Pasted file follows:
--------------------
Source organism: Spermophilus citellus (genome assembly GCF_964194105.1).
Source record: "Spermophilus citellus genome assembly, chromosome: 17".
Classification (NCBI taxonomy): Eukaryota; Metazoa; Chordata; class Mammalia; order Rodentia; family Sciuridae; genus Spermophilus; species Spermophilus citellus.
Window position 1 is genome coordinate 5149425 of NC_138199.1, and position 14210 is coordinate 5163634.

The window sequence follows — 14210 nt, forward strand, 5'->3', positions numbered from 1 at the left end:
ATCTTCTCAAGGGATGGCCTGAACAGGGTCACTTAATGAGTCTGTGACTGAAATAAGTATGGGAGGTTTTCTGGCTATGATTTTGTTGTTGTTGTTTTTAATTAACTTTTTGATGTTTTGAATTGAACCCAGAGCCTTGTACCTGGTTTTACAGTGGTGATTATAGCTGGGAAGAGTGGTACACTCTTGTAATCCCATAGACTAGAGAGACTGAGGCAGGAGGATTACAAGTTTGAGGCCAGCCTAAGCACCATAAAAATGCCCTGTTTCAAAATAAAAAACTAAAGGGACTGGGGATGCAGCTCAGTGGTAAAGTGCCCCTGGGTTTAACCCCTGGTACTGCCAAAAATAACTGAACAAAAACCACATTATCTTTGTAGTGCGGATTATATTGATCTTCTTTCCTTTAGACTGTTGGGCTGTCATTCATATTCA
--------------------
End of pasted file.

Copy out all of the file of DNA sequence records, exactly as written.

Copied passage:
Source organism: Spermophilus citellus (genome assembly GCF_964194105.1).
Source record: "Spermophilus citellus genome assembly, chromosome: 17".
Classification (NCBI taxonomy): Eukaryota; Metazoa; Chordata; class Mammalia; order Rodentia; family Sciuridae; genus Spermophilus; species Spermophilus citellus.
Window position 1 is genome coordinate 5149425 of NC_138199.1, and position 14210 is coordinate 5163634.

The window sequence follows — 14210 nt, forward strand, 5'->3', positions numbered from 1 at the left end:
ATCTTCTCAAGGGATGGCCTGAACAGGGTCACTTAATGAGTCTGTGACTGAAATAAGTATGGGAGGTTTTCTGGCTATGATTTTGTTGTTGTTGTTTTTAATTAACTTTTTGATGTTTTGAATTGAACCCAGAGCCTTGTACCTGGTTTTACAGTGGTGATTATAGCTGGGAAGAGTGGTACACTCTTGTAATCCCATAGACTAGAGAGACTGAGGCAGGAGGATTACAAGTTTGAGGCCAGCCTAAGCACCATAAAAATGCCCTGTTTCAAAATAAAAAACTAAAGGGACTGGGGATGCAGCTCAGTGGTAAAGTGCCCCTGGGTTTAACCCCTGGTACTGCCAAAAATAACTGAACAAAAACCACATTATCTTTGTAGTGCGGATTATATTGATCTTCTTTCCTTTAGACTGTTGGGCTGTCATTCATATTCA